By on August 5, 2011

How do you replace a classic? That’s the question puzzling Tata-owned Land Rover, as it begins considering replacement strategies for its iconic Defender SUV. According to Autocar, a concept is coming to the Frankfurt Auto Show this fall which will point the direction for a new Defender, but all the details remain up in the air. One option is to redesign the whole thing from the ground up with a bespoke platform, for maximum off-road ability. The other option:

using a cost and complication-reduced Discovery chassis

According to Autocar’s reporting, a production version is expected in the 2015 timeframe, with 60k-80k annual unit volume targeted. The key issues are the ability to offer multiple body types and to be repairable even in remote locations, and dealing with the first issue will require a decision on whether or not to build a pickup version. Brand director John Edwards says

that Land Rover is keenly watching the progress of the Argentina-built VW Amarok pick-up – some inside JLR argue that VW may struggle to make money because the pick-up market is so competitive. He believes that whatever solution Land Rover finally picks, ‘it won’t please everyone’, because with so many fans and opinions it will be difficult to avoid disappointing some. The challenge is to please most of them and more importantly, attract new buyers to a vehicle of which only 18,000 were made last year.

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5 Comments on “Land Rover Mulls Defender Replacement, Pickup Version...”

  • avatar
    Athos Nobile

    “The key issues are the ability to offer multiple body types and to be repairable even in remote locations”

    I haven’t checked Tata’s offer, but this sounds like they want to compete with Mahindra’s offer. Also with Toyota.

    Toyota also serves that market in some countries with the FJ70 Land Cruiser, which in its current form and diesel V8 is awesome.

    I would bet they’re pointing to both commercial vehicle (read mining and “trooper carrier”) and off-road enthusiast markets.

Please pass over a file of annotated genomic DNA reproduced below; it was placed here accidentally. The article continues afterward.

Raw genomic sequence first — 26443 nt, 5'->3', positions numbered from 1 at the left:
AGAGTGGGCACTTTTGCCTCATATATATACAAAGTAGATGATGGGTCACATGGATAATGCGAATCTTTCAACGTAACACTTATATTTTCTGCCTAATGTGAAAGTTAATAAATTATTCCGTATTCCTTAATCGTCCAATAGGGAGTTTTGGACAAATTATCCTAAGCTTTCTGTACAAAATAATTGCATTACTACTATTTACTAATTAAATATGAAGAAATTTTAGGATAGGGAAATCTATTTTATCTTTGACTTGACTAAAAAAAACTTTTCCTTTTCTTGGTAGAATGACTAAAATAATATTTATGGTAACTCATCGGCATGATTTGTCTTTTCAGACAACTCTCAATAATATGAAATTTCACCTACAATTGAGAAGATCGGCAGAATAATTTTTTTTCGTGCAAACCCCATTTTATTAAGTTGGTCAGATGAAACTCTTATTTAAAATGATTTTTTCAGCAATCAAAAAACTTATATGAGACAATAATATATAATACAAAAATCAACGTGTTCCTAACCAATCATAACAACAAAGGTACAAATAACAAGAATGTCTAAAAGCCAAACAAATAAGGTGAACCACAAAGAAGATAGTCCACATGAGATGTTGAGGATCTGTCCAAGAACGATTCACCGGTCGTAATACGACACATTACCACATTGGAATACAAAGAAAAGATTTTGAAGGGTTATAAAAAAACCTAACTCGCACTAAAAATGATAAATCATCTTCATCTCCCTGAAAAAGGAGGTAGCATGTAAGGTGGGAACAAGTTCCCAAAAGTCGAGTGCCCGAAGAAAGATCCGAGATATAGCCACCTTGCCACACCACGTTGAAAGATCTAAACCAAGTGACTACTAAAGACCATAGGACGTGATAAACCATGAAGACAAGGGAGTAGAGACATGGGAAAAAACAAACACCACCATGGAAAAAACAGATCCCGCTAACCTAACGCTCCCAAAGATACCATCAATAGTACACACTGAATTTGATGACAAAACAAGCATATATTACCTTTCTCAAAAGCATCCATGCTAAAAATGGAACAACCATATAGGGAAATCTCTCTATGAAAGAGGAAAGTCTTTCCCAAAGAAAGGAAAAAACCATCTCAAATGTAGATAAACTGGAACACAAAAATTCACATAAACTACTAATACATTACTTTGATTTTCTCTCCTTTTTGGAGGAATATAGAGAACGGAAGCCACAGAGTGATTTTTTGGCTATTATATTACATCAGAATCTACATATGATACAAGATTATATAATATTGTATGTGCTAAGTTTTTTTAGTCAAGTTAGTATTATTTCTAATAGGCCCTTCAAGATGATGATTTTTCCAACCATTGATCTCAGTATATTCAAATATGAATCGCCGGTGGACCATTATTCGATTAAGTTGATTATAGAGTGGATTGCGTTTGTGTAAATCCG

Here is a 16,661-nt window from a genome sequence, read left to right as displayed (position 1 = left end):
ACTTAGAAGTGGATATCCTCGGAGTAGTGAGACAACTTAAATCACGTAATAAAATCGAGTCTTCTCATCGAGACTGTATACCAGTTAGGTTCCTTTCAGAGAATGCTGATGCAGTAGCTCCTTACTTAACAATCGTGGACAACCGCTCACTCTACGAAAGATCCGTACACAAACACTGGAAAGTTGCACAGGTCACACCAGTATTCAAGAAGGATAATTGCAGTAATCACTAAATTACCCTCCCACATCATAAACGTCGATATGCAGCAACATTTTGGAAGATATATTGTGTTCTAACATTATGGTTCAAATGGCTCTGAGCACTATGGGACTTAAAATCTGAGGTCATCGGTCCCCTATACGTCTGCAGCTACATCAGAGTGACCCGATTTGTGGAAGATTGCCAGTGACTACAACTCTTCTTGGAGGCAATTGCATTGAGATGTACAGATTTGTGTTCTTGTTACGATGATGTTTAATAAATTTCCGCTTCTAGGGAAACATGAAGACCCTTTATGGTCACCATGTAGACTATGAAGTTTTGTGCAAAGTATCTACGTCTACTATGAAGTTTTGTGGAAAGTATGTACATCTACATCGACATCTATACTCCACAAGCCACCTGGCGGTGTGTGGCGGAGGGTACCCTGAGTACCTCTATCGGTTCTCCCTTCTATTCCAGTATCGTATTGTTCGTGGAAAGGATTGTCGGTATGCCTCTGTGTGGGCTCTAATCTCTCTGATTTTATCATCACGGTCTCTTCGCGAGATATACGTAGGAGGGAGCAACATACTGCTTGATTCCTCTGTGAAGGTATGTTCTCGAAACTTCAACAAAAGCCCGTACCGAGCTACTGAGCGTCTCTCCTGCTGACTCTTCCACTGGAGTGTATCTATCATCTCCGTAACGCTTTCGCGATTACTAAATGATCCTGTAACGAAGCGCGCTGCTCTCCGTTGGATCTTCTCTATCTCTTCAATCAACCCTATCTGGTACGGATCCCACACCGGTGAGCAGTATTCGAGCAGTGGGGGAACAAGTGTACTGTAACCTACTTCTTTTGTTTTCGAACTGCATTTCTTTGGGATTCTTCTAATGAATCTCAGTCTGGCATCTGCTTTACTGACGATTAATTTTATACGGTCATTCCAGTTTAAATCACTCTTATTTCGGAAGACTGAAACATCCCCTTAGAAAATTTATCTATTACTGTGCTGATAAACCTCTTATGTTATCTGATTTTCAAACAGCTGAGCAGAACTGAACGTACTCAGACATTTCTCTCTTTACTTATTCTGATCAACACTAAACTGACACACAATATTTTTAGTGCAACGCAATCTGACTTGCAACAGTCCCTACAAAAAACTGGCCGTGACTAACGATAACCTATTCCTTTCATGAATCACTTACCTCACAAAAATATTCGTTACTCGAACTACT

• avatar

    They could do worse than study the way Chrysler updated Wrangler for the JK generation. It was an amazing success overall. On one hand, an entirely new platform, on the other hand, a large carry-over of design and production methods with a potential for gradual evolution. So they offset the design costs with production costs. I heard that overall Wrangler was profitable, even had volume to elbow with cross-overs despite the poor fuel economy.

  • avatar

    Land Rover gave away the Defender market to Toyota years ago.
    They need to understand that the end users in Markets where Defender is required need comfort, performance, a radio and a good A/C. Most Aid & Project drivers do not go over challenging obstacles and as such do not require the off-road capabilities that a Defender has to offer. More important is the dealer network, availability of cheap spare parts, absence of electronics, and rigid axles.
    Going the turbocharged diesel small displacement route (Tdi, Td5) killed Defender in rest of the world markets (ROW). Compared to a Toyota atmospheric large displacement diesel, Land Rover engines which required regular maintenance could not survive the abuse or the complete lack of maintenance seen in the field. The turbo on Land Rover engines is the first thing to go in ROW markets. Toyota engines just keep ticking over with or without an oil change.
    Toyota also took care of NGO/Fleet mechanics by visiting them regularly, training them and gifting special tools. Land Rover did not and as a result found itself being a “bit of an odd proposition.”
    Defender is a bit of a dirty word in the “new” Land Rover company (Victoria Beckham, anyone?). I expect the second generation Defender to be halo car that would mirror the FJ Cruiser. Chance are it won’t be a workhorse.

  • avatar

    I like the porthole headlamp treatments … very nice!

  • avatar

    If the defenders were marketed for the haves then the have nots just cant afford it.
    Just impossible to reach the market at both ends.

    very same reason Porsche left the Veedub show room.

    yrs ago Mercs were widely used as taxis in Fragrance harbour aka Hong Kong,

    then after a while they stopped selling the mercs as taxi fleets, as it does decimate the posh image she was trying to build. probably by mid 60’s Mercs cannot with the Nissan dsls, they were full sized, light, easy on fuel lastly dont dig deep in your pocket book.

    Defenders probably cost 2:1 with Toyo trucks.

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